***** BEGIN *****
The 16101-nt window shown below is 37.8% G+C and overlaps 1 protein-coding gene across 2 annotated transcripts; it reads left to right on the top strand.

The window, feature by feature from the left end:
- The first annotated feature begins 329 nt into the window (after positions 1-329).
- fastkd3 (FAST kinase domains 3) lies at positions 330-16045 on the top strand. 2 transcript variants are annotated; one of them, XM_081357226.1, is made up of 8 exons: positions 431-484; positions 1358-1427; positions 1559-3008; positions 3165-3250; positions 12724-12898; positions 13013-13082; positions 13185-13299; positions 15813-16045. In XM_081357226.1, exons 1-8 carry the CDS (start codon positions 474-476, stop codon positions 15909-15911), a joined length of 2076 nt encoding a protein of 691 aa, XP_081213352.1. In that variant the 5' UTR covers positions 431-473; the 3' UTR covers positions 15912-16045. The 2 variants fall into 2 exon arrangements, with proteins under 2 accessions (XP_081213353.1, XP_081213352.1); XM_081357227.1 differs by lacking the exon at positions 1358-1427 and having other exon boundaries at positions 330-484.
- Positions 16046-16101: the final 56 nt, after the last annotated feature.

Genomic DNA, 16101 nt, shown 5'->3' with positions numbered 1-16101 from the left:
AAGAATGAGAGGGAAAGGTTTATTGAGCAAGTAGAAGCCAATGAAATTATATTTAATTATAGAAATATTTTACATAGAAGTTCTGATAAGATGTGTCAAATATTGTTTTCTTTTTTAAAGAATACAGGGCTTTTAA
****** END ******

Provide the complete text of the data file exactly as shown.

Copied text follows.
The 16101-nt window shown below is 37.8% G+C and overlaps 1 protein-coding gene across 2 annotated transcripts; it reads left to right on the top strand.

The window, feature by feature from the left end:
- The first annotated feature begins 329 nt into the window (after positions 1-329).
- fastkd3 (FAST kinase domains 3) lies at positions 330-16045 on the top strand. 2 transcript variants are annotated; one of them, XM_081357226.1, is made up of 8 exons: positions 431-484; positions 1358-1427; positions 1559-3008; positions 3165-3250; positions 12724-12898; positions 13013-13082; positions 13185-13299; positions 15813-16045. In XM_081357226.1, exons 1-8 carry the CDS (start codon positions 474-476, stop codon positions 15909-15911), a joined length of 2076 nt encoding a protein of 691 aa, XP_081213352.1. In that variant the 5' UTR covers positions 431-473; the 3' UTR covers positions 15912-16045. The 2 variants fall into 2 exon arrangements, with proteins under 2 accessions (XP_081213353.1, XP_081213352.1); XM_081357227.1 differs by lacking the exon at positions 1358-1427 and having other exon boundaries at positions 330-484.
- Positions 16046-16101: the final 56 nt, after the last annotated feature.

Genomic DNA, 16101 nt, shown 5'->3' with positions numbered 1-16101 from the left:
AAGAATGAGAGGGAAAGGTTTATTGAGCAAGTAGAAGCCAATGAAATTATATTTAATTATAGAAATATTTTACATAGAAGTTCTGATAAGATGTGTCAAATATTGTTTTCTTTTTTAAAGAATACAGGGCTTTTAA